Modjeska Simkins:
After the White Citizens' Council were organizing that area for the purpose of putting an economic squeeze on the Negroes and publicly announced it and boasted that they were going to do it. Then we said, if they can put on a squeeze, we can put on a boycott. So then we just used the boycott term openly. And more than that, we asked the people who were trading in Orangeburg as far as possible to buy as little as possible, and as far as possible to go outside of the Orangeburg trading area. This was as it came up toward Christmas when the squeeze was on. It came up during the latter part of the year, as I remember. We asked the people to go either to Augusta, or Charleston, or Columbia and do their shopping, go in car pools, and like that. We did that. That was one thing we did. I ran across the other day the list that we had, the boycott list. I remember another thing we did was to list articles that we wanted the people not to buy. I mimeographed them on my machine, and we cut them in little strips about like this, and we stuck them under all the windshields at the big football games down at Orangeburg. Then too, we knew that people had to trade somewhere. So then we boycotted certain products. For instance, we'd say ... well, you see, the person who had the Coca Cola franchise in Orangeburg refused to sell Coca Cola to blacks or to service the Coca Cola vending machines in black businesses. So then we boycotted Coca Cola. The national representative, black representative of Coca Cola, Moss Kendrick, was sent in here to try to placate us. And it was about that time - you were too young to remember - but Coca Cola just outshone Pepsi Cola everywhere.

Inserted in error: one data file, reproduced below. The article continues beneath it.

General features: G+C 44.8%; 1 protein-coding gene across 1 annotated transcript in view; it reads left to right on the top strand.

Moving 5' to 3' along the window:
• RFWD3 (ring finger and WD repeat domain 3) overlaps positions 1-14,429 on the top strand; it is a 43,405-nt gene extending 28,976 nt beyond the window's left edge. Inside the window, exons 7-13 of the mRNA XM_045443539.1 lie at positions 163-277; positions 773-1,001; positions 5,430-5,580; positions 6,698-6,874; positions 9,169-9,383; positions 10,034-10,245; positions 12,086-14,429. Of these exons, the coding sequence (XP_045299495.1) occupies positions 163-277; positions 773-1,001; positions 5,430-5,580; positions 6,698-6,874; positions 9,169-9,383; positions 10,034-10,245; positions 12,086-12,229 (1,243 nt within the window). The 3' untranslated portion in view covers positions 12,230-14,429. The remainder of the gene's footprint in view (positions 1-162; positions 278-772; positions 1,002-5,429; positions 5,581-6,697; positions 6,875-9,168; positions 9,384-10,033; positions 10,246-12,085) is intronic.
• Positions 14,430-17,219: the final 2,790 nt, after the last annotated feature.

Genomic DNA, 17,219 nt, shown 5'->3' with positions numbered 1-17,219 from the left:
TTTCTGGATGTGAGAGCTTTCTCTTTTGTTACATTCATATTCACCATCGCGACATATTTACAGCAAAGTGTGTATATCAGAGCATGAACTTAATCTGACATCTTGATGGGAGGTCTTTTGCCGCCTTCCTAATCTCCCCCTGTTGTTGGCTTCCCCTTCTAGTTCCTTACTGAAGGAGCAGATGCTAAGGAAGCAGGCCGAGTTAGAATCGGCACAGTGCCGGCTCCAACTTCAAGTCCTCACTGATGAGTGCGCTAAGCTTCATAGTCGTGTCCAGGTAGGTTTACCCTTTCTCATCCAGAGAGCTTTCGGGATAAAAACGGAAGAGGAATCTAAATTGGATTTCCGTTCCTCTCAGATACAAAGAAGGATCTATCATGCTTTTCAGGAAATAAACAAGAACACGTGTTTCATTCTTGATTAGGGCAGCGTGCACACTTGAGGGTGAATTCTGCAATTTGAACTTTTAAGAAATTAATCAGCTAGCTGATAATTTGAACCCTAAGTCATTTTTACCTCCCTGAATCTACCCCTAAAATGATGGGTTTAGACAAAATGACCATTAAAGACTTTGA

But about that time, we got a picture in Jet magazine of a Coca Cola machine, brand-new vending machine, sitting unused in an outstanding Exxon station ... it was not Exxon, Standard Oil station in Orangeburg, not being able to make any money on it because this franchise wouldn't sell to them. So that got all over the country, and Negroes everywhere started to boycott Coca Cola. It was at that time that Pepsi Cola really caught a foothold and moved out from that point. I don't think that it's nationally recognized, but I know that it did. And then we boycotted certain products. For instance, say for instance, if they had National Biscuit Peanut Wafers and Tom's Peanut Wafers, we would just take one, you know? And then tell them to leave the other on the shelf. Or if it was a certain type of bread, we would say, buy this bread and not that bread. And maybe we'd take the type of bread that was sold principally in some of the main grocery stores because we knew people had to buy bread. We knew they had to have milk. So the man in Orangeburg who had the Coca Cola franchise had the franchise for Sunbeam bread. He also had the franchise for Paradise ice cream. So we boycotted those three things. We knew people wanted ice cream, they wanted bread, they needed milk for their children, so we just made them on the list to boycott. So it was a lot of strategic action.

Jacqueline Hall:
How effective was the boycott?

Modjeska Simkins:
Most effective, child. We closed one big apparel store down there. Those people were glad through that area when that thing let up, when they found out they couldn't just take those people's property and couldn't just bring them to their knees.

- Modjeska Simkins, NAACP secretary

Interview with Modjeska Simkins by Jacqueline Hall and Bob Hall, July 28, 1976, Interview G-0056-2, in the Southern Oral History Program Collection #4007, Southern Historical Collection, Wilson Library, University of North Carolina at Chapel Hill.
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